I spent an evening in Minneapolis, just as the Republican National Convention was cranking up, with a group of about 50 Christian conservatives who were frankly bewildered about the shape and the future of their movement. Rumors were circulating that Hurricane Gustav might prove so ferocious that the whole convention might even be canceled. But that wasn't this group's main concern. They were mostly bothered instead that just hours from launching the Republican ticket into the general campaign nobody had a clue who John McCain's running mate was going to be.
The group included some powerhouses of the so-called religious right. The tone was notable, though, for its sense of powerlessness. If there was agreement on anything, it was the likelihood that the McCain appointment, when it came, would be a disappointment and a frustration.
The concern, though, wasn't directed only at John McCain and his advisors. Folks in the group were even a little suspicious of each other. Just how loyal, they were quietly asking (and testing) each other, do we have to be to prove our faithfulness to the cause? How much pragmatism is allowed?
Or, to be more specific, if McCain over the next few hours chooses an abortion-tolerant VP like Tom Ridge or Joe Lieberman, would we really walk? And if we did, what would that walk look like? Would it simply mean a few million disgruntled evangelicals silently sitting out the election-or would it be noisier and better organized than that, perhaps including a third-party realignment? At the meeting, though, nobody quite dared going there; the possibilities were too ominous. The group backed off efforts to take a definitive straw vote.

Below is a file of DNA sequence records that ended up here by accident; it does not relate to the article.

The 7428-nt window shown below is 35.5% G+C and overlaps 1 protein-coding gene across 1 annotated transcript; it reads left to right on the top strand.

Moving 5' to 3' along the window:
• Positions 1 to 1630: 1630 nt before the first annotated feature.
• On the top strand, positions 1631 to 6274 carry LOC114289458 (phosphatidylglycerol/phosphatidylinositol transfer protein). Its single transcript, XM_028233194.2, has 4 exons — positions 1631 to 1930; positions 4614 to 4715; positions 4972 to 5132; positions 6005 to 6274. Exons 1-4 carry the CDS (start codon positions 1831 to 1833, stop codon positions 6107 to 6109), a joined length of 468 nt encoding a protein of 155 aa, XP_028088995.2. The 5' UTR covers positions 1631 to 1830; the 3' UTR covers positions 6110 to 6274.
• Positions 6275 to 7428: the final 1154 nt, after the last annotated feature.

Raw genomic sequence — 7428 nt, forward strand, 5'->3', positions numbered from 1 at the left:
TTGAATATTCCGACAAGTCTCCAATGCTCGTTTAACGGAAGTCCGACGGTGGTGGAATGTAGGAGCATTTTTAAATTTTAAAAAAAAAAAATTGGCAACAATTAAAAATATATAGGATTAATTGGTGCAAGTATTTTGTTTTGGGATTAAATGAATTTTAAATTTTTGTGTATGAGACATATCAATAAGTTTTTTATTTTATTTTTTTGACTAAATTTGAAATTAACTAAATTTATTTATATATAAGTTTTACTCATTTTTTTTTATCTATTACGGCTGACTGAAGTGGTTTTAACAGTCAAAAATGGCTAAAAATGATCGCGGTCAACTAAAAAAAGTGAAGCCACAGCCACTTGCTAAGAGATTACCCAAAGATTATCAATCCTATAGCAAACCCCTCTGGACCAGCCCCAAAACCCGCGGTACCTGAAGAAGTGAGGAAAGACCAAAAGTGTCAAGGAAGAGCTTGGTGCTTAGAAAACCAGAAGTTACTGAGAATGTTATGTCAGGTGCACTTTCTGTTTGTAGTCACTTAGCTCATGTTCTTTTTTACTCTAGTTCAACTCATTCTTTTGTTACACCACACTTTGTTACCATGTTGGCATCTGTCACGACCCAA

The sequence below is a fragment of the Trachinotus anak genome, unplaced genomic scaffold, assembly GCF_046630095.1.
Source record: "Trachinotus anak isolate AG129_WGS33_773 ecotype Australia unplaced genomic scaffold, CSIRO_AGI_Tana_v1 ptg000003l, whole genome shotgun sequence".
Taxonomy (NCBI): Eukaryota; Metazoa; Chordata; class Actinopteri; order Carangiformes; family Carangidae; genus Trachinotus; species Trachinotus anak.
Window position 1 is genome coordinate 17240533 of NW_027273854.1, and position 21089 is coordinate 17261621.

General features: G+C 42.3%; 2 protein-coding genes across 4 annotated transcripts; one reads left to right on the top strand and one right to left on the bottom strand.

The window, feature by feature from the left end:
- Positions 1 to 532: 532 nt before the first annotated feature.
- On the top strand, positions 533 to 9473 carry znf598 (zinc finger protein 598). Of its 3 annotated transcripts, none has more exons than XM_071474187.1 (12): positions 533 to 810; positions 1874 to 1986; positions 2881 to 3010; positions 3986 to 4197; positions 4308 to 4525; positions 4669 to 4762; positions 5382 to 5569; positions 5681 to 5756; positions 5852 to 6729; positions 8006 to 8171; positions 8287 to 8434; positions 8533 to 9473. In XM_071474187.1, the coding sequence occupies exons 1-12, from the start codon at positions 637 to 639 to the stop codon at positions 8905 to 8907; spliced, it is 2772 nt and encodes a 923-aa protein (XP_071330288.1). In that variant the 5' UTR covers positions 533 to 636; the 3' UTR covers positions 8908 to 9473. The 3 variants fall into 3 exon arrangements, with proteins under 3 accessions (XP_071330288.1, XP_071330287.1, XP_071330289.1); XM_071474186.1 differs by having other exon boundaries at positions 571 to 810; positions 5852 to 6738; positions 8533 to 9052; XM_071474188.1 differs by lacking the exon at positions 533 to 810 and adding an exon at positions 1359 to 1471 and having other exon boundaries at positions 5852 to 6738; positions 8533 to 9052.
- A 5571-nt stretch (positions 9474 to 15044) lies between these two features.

Late in the evening, after three people led in almost anguished prayer, folks left for their hotel rooms-but with nothing more than a prayer for anything resembling unity. "If we can't even agree among ourselves what we really want," one of them asked, "how can we blame John McCain if he doesn't seem to know what we want-or would settle for?"
Recalling and rehearsing a few details of that gloomy gathering seems appropriate now as we head down the runway to lift off into the final stages of this interminable presidential campaign. I report on that dark meeting because what followed was so unpredictable but also so important.
Out of nowhere just a few hours later came the surprise nomination of Sarah Palin as running mate to the maverick McCain. Her name had been mentioned at our meeting, but quickly dismissed as improbable. Now, the lightning-bolt impact of this woman's sudden arrival on the scene, touching everything from our glum gathering to the nation at large, was something to behold-and something political professionals may ponder for years to come.
The effect of the Palin appointment, of course, will not be known until Nov. 5. And certainly even before then we will discover that the Palin perfection isn't all we dreamed it might be. She is not our messiah-or even an angel.
But what I learned again last week was that the unscripted moments in life are almost always the best-and the most rewarding. We grind away at our assignments. We sag in our efforts to strategize. And then the God of heaven surprises us with end runs, including totally unexpected patterns.
Two surprise patterns in recent days have been formative of and for the larger evangelical community. Before they happened, Rick Warren's Saddleback interviews with Barack Obama and John McCain were written off by skeptics as meaningless and mushy. They proved instead to be definitive and enormously helpful to many who eased back into their chairs, renewed in their sense that Obama and McCain were indeed offering starkly different packages-and a little more secure that the traditional evangelical-GOP alliance deserved another try.
The other, of course, was Sarah Palin's appointment-which roused them out of those same chairs in excitement. Nobody planned it. Nobody's quite sure yet what was in the complicated McCain calculus-or if it was just an example of McCain's impulsive decision-making.
What was altogether clear was that, at least for a few days, the very unscriptedness of it all had captivated a nation.
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